¶8 In Gas Co. v. Schliefer, 22 Kan. 468, it is said: "Hence, though no formal amendment was made, we think that, as plaintiff was entitled to interest, and as the defendant was clearly notified of plaintiff's intention to claim interest, we may fairly treat the case as though an amendment was in fact made, and hold that no substantial rights of defendant have been prejudiced." In Grandstaff v. Brown, 23 Kan. 176, it is stated: "If some of the allegations of the petition might be considered as slightly defective, still the petition may now be considered as amended so as to make its allegations correspond to the facts proved." In the case of Hummer v. Lamphear, 32 Kan. 439, 4 P. 865, this language is used: "If, however, there was any variance between the prayer of the petition and the judgment rendered, the petition could have been amended, and the judgment will not be reversed on account of such variance." In Tipton v. Warner, 47 Kan. 606, the court states the rule thus: "The petition is not, perhaps, as full and complete as it should be to constitute an action to declare and enforce a trust against Tipton, but as the evidence is sufficient to support such a cause of action, and also to support the judgment of the court, and as the petition might have been amended to conform to the evidence, this court will not reverse the judgment of the court below, but will consider the petition as having been amended to conform to the facts proved and the judgment of the court." And in as late a case as Loper v. State, 48 Kan. 540, 29 P. 687, although holding that the rule could not be applied in the case there determined because the parties had, at every opportunity, objected to the insufficiency of the allegations of the petition, the supreme court of Kansas clearly defined what the rule is where the parties upon the trial treat the pleadings as amended, and says: "If the case had been tried by all the parties as if the pleadings had been amended, or if no objection had been taken to the proof of all the charges of the official terms of Loper as county treasurer, we might consider the pleadings as amended to conform to the facts proved." These decisions, then, clearly define the rule to be that if the case is one in which amendments should, upon an application, have been allowed, and the case is tried without any objection to the defects which appear in the pleadings, the supreme court will treat the amendment as having been made.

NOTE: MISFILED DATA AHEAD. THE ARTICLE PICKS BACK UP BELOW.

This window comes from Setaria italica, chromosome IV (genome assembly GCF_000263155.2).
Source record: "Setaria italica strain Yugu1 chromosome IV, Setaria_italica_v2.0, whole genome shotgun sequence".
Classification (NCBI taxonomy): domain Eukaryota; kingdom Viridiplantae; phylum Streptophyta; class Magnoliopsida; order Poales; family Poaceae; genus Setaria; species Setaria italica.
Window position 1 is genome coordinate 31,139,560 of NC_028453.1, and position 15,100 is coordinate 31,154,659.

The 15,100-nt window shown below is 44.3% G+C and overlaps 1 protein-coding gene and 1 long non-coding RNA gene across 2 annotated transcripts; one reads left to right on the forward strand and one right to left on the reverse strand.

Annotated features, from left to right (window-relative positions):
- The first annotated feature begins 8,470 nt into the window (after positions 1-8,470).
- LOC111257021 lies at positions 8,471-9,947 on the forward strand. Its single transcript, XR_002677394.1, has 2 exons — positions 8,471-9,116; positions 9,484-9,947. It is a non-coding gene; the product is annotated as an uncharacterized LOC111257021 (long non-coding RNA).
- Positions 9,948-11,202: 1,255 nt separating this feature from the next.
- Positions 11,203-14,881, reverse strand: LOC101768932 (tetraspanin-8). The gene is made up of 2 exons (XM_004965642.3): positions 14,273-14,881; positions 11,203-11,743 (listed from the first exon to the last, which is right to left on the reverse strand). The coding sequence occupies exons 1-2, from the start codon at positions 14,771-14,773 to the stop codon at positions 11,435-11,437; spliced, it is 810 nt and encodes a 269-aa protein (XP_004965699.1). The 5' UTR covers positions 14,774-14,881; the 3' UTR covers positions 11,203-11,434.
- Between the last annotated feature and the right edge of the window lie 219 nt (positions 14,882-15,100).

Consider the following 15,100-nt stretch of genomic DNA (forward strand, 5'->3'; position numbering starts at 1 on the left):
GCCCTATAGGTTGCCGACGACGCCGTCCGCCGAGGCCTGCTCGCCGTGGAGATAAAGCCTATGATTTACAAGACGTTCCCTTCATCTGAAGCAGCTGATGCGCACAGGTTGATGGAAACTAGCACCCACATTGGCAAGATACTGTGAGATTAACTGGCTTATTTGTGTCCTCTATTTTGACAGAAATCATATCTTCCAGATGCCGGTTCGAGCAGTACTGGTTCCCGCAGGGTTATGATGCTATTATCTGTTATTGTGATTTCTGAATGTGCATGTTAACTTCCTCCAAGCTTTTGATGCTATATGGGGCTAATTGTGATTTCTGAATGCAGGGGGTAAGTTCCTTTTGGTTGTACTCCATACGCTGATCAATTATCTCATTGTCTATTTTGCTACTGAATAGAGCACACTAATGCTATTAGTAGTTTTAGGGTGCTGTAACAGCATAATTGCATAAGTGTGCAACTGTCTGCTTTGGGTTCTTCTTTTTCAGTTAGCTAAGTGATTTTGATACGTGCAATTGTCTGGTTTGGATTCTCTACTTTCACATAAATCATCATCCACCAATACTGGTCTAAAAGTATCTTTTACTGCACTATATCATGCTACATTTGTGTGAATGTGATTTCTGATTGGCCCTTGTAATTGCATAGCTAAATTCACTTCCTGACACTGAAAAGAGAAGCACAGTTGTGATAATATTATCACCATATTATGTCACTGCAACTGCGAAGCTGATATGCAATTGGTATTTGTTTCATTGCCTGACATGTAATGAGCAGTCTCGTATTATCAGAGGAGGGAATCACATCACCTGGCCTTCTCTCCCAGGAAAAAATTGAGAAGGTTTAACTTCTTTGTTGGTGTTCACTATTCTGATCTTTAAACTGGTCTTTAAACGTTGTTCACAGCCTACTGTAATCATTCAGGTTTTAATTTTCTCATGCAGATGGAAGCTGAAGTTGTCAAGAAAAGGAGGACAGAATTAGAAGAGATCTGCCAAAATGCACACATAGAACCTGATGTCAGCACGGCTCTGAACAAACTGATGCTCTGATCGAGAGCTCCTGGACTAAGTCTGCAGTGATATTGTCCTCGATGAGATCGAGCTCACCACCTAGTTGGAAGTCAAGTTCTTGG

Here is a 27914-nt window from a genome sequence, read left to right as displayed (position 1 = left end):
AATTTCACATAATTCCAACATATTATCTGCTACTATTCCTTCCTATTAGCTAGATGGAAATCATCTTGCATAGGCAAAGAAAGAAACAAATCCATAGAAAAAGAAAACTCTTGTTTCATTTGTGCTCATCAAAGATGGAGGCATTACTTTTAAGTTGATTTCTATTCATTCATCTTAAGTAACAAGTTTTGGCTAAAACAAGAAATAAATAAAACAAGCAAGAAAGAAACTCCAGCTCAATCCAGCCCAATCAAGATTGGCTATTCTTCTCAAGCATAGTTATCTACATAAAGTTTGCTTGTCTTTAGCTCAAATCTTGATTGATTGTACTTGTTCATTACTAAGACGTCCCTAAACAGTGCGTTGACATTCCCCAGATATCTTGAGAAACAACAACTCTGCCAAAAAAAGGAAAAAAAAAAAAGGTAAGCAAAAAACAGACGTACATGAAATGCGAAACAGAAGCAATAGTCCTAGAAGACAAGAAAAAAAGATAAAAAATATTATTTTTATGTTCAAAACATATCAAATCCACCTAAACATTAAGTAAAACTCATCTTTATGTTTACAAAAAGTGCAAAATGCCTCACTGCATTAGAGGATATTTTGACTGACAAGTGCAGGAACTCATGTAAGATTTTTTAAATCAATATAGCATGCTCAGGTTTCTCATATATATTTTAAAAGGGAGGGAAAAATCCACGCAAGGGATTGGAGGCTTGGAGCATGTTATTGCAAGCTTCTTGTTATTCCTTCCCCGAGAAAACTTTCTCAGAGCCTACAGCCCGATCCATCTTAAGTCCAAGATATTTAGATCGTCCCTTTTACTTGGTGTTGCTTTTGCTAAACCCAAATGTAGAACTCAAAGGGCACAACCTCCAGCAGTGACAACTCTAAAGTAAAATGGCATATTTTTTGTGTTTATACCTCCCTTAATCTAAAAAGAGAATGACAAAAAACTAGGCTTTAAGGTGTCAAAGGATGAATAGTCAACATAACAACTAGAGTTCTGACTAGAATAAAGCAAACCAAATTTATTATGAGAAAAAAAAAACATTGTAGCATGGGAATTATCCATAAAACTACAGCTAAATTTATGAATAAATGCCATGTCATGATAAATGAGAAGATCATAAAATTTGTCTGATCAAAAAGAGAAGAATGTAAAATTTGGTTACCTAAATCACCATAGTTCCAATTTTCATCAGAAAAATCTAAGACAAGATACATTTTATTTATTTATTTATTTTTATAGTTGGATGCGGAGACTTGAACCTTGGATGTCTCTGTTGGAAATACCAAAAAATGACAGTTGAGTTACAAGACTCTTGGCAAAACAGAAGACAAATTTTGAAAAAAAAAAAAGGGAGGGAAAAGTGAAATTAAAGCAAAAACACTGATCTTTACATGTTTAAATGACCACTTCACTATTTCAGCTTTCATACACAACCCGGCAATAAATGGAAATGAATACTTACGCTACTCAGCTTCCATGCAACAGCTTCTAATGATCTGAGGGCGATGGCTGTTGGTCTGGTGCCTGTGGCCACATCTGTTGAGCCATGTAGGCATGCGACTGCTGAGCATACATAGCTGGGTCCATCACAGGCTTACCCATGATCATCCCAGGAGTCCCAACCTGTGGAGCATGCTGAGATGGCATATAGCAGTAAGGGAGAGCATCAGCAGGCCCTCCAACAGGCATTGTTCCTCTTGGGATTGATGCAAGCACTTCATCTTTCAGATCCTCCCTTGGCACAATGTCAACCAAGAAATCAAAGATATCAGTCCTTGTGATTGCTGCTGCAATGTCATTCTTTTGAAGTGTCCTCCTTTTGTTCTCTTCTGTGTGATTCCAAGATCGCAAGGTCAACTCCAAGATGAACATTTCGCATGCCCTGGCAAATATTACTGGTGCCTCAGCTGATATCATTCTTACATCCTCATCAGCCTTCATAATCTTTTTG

¶9 We come now to the primary and real question in the case at bar. With the answer filed in the case by the defendant, could the pleadings have been amended so as to entitle the plaintiff to recover upon his contract with the defendant, to take the plaintiff's interest in the cattle and pay him back his advancement of $ 1,500? It will be observed that it is the answer filed by the defendant which first brought the question of the rights of these parties growing out of this partnership transaction into controversy into this case. The plaintiff, in his petition, plead nothing with reference to it, and there was no obligation whatever on the part of the defendant to bring it into the case. His general denial would have admitted as complete a defense to the plaintiff's allegation, that the money was received by the defendant as a loan, as would the allegation that it was paid by plaintiff as an advancement in a partnership arrangement. The defendant himself chose to open the controversy in this respect. He chose also to allege that the partnership was still in existence and was still indetermined, and that the plaintiff's $ 1,500 was still invested in the partnership property. All of this, it is true, the plaintiff denied by his reply, in which he failed then to allege that the plaintiff had agreed to pay him the $ 1,500 upon the settlement of the partnership transaction. This latter failure, however, could cut but little figure, for the case was tried, as we have a right to presume it was, the same as if such an allegation were contained in the reply. Of course such an allegation in the reply would have been wholly inadmissible, as it made a new issue, if the defendant had not brought this question into the controversy. The allegations for the purpose of trying this issue are, no doubt, defective in both of plaintiff's pleadings, but these defects are cured by the pleadings of the opposite party and by the subsequent proceedings in the case. (Grandstaff v. Brown, 23 Kan. 176; Clay v. Hildebrand, 34 Kan. 694, 9 P. 466; Sanford v. Weeks, 39 Kan. 649, 18 P. 823.)